This soon to be your-new-favorite Hummingbird Cake blends the flavors of carrot cake and banana bread into a mouthwatering dessert you are sure to fall in love with (as will all you serve it too)!
I read no further than the title of this recipe, The Best Hummingbird Cake, in the now defunct Country Home magazine before becoming completely smitten, tearing it out and stashing it in my ‘to make’ binder (the old school version of a Pinterest board). I added the ‘best’ to the title after playing around with the recipe landing squarely on a cake I feel sure you’ll love. Despite the sound of the magazine title, the magazine was cool. No gingham bonnets or cow milking tutorials. It played to the hip, young shabby chic loving crowd who liked distressed authentic finds, interesting current recipes with approachable charm, and who sought to bring a rural feeling vibe into their urbanized lives.
I had no imagination of what Hummingbird Cake would be like and I did not care. Nor did the girl at my neighborhood grocery store who gawked at the recipe title I had in hand at the check out counter and gasped ‘Hummingbird Cake! I don’t even know what that is but I want to make it….NOW!’ A kindred victim of good recipe titling.
I can now tell you Hummingbird Cake is a perfect marriage between Banana Bread and Carrot Cake. Lighter than carrot cake, almost crumbly (though still in a moist way) yet bearing the distinct (though not overpowering) flavor of banana. It has a Cream Cheese Pecan frosting which gives a nod toward the Carrot Cake family and the look of something you’d find in a fairy glen.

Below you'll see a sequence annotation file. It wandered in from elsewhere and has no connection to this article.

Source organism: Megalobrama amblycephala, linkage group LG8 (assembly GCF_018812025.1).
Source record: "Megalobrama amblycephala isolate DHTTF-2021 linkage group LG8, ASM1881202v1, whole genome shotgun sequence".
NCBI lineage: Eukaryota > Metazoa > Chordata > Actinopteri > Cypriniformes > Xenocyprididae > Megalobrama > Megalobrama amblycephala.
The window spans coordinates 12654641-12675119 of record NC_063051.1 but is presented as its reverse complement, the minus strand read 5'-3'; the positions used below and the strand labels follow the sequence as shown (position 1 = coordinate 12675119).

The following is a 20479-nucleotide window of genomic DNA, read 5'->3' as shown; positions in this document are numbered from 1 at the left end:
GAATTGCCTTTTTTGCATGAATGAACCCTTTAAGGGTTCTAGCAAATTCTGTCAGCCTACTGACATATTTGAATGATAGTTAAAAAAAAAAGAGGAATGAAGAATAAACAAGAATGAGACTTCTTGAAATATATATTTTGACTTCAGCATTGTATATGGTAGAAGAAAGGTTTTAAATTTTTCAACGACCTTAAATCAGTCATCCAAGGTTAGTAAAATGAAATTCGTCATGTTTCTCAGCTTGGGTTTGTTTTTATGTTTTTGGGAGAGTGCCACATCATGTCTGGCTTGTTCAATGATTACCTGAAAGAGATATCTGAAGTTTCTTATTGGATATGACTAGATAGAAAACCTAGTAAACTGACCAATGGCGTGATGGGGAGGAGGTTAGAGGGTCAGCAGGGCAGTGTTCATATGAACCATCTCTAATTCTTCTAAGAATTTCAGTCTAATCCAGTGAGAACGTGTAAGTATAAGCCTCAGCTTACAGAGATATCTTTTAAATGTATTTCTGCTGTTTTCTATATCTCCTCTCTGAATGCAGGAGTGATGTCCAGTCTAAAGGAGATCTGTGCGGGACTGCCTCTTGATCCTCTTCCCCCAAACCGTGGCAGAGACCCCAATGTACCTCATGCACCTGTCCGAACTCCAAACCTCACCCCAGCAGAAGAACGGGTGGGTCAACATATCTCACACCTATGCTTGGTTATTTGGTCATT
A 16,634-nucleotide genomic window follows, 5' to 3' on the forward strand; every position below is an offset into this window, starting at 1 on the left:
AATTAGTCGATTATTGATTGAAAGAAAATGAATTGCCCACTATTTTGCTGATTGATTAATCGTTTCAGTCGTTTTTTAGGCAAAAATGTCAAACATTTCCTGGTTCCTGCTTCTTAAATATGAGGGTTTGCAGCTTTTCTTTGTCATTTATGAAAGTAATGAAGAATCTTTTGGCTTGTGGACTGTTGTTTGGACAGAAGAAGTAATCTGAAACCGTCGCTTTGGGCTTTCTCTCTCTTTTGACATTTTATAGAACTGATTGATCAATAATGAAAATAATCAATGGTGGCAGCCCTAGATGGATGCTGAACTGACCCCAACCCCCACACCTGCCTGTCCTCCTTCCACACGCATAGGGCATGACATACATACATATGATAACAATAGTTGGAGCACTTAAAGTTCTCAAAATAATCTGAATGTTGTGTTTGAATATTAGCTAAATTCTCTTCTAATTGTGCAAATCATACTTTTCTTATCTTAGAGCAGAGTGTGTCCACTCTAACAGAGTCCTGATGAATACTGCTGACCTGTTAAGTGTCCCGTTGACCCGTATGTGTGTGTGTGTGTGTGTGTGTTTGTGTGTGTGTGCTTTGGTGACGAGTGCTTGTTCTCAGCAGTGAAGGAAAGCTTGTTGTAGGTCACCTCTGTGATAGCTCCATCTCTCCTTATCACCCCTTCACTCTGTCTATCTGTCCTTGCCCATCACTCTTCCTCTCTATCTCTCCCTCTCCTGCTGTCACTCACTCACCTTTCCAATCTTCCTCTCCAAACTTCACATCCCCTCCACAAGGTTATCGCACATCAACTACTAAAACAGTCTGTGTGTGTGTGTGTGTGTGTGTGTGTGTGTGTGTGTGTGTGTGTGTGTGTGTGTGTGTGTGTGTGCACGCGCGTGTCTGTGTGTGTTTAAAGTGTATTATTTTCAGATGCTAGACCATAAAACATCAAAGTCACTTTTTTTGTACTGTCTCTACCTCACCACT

I set out to make the cake on a snowy day, seemingly perfect for baking. And one might expect an ethereal baking experience when making something like Hummingbird Cake; light, airy and magical. Though the recipe was easy I somehow was over or under caffeinated and it quickly turned into a daylong episode of the Marx Brothers. The oven door would not close leading me to believe the racks inside were from the other oven. Which then lead to me pulling them out from a fully heated oven, burning my hand only to learn the oven door just did not close all the way, period.
I then began to bake the batter which seemed a bit ‘wet’ only to realize I’d not put in the flour portion of the recipe. This I realized half way through the baking of the cake layers.
The second making of the cake was much quicker and fortunately did not end in me burning anything down which would have been completely understandable from Round 1. Once the three layers of cake came out of the oven everything slowed to veritable reenactment of normalcy and proceeded smoothly from there.
I love the look of this cake. It is earthy, rustic but charming at the same time. The recipe provides for enough frosting to lightly frost between the layers and though visually more might seem better, the flavors are perfectly balanced. To me it has the look and taste of a cool weather cake; light cinnamon, roasted bananas and the cream cheese frosting.
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My thanks to reader Lori for prompting me to shake off the reverie of my food crush on this cake long enough to look into its roots. It has been more popular in the southern U.S. with roots seeming to originate in Jamaica where the hummingbird is the national bird. To read more, click here!